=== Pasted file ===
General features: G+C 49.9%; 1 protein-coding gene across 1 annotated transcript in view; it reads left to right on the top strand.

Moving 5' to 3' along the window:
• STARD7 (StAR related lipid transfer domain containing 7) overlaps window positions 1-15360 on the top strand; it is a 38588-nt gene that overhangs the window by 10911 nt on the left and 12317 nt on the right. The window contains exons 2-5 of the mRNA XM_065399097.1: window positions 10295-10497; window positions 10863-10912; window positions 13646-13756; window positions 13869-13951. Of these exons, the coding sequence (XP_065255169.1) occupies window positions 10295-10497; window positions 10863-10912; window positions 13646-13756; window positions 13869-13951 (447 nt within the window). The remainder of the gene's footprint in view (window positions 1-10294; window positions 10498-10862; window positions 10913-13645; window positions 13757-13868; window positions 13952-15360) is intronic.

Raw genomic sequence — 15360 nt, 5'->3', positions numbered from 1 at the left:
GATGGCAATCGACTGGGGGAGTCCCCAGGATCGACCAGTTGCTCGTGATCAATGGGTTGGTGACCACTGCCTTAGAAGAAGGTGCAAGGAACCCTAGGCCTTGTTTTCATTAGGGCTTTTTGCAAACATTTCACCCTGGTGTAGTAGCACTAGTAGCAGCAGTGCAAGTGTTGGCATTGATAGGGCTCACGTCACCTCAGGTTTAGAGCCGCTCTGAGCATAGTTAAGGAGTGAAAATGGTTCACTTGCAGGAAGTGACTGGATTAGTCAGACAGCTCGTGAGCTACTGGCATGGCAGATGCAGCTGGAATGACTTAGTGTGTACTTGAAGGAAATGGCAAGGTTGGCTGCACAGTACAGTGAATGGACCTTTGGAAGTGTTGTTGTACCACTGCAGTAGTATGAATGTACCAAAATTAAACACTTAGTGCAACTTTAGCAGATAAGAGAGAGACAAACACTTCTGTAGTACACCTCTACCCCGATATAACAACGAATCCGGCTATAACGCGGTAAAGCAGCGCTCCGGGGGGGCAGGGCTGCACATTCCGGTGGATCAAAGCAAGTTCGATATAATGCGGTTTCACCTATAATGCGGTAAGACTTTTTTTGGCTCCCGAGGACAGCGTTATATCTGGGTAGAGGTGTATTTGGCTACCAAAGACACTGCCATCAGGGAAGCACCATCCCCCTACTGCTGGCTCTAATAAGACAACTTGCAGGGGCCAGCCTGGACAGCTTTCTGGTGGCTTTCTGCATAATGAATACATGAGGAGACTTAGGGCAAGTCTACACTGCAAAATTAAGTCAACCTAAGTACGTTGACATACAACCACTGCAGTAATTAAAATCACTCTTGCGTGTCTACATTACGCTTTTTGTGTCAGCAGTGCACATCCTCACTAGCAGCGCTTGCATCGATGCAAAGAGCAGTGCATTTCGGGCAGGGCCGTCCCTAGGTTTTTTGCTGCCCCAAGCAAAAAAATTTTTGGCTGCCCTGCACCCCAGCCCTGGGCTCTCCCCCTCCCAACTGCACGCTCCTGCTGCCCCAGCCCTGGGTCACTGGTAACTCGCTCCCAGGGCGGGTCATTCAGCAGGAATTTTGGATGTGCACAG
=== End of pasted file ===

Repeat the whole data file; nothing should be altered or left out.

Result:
General features: G+C 49.9%; 1 protein-coding gene across 1 annotated transcript in view; it reads left to right on the top strand.

Moving 5' to 3' along the window:
• STARD7 (StAR related lipid transfer domain containing 7) overlaps window positions 1-15360 on the top strand; it is a 38588-nt gene that overhangs the window by 10911 nt on the left and 12317 nt on the right. The window contains exons 2-5 of the mRNA XM_065399097.1: window positions 10295-10497; window positions 10863-10912; window positions 13646-13756; window positions 13869-13951. Of these exons, the coding sequence (XP_065255169.1) occupies window positions 10295-10497; window positions 10863-10912; window positions 13646-13756; window positions 13869-13951 (447 nt within the window). The remainder of the gene's footprint in view (window positions 1-10294; window positions 10498-10862; window positions 10913-13645; window positions 13757-13868; window positions 13952-15360) is intronic.

Raw genomic sequence — 15360 nt, 5'->3', positions numbered from 1 at the left:
GATGGCAATCGACTGGGGGAGTCCCCAGGATCGACCAGTTGCTCGTGATCAATGGGTTGGTGACCACTGCCTTAGAAGAAGGTGCAAGGAACCCTAGGCCTTGTTTTCATTAGGGCTTTTTGCAAACATTTCACCCTGGTGTAGTAGCACTAGTAGCAGCAGTGCAAGTGTTGGCATTGATAGGGCTCACGTCACCTCAGGTTTAGAGCCGCTCTGAGCATAGTTAAGGAGTGAAAATGGTTCACTTGCAGGAAGTGACTGGATTAGTCAGACAGCTCGTGAGCTACTGGCATGGCAGATGCAGCTGGAATGACTTAGTGTGTACTTGAAGGAAATGGCAAGGTTGGCTGCACAGTACAGTGAATGGACCTTTGGAAGTGTTGTTGTACCACTGCAGTAGTATGAATGTACCAAAATTAAACACTTAGTGCAACTTTAGCAGATAAGAGAGAGACAAACACTTCTGTAGTACACCTCTACCCCGATATAACAACGAATCCGGCTATAACGCGGTAAAGCAGCGCTCCGGGGGGGCAGGGCTGCACATTCCGGTGGATCAAAGCAAGTTCGATATAATGCGGTTTCACCTATAATGCGGTAAGACTTTTTTTGGCTCCCGAGGACAGCGTTATATCTGGGTAGAGGTGTATTTGGCTACCAAAGACACTGCCATCAGGGAAGCACCATCCCCCTACTGCTGGCTCTAATAAGACAACTTGCAGGGGCCAGCCTGGACAGCTTTCTGGTGGCTTTCTGCATAATGAATACATGAGGAGACTTAGGGCAAGTCTACACTGCAAAATTAAGTCAACCTAAGTACGTTGACATACAACCACTGCAGTAATTAAAATCACTCTTGCGTGTCTACATTACGCTTTTTGTGTCAGCAGTGCACATCCTCACTAGCAGCGCTTGCATCGATGCAAAGAGCAGTGCATTTCGGGCAGGGCCGTCCCTAGGTTTTTTGCTGCCCCAAGCAAAAAAATTTTTGGCTGCCCTGCACCCCAGCCCTGGGCTCTCCCCCTCCCAACTGCACGCTCCTGCTGCCCCAGCCCTGGGTCACTGGTAACTCGCTCCCAGGGCGGGTCATTCAGCAGGAATTTTGGATGTGCACAG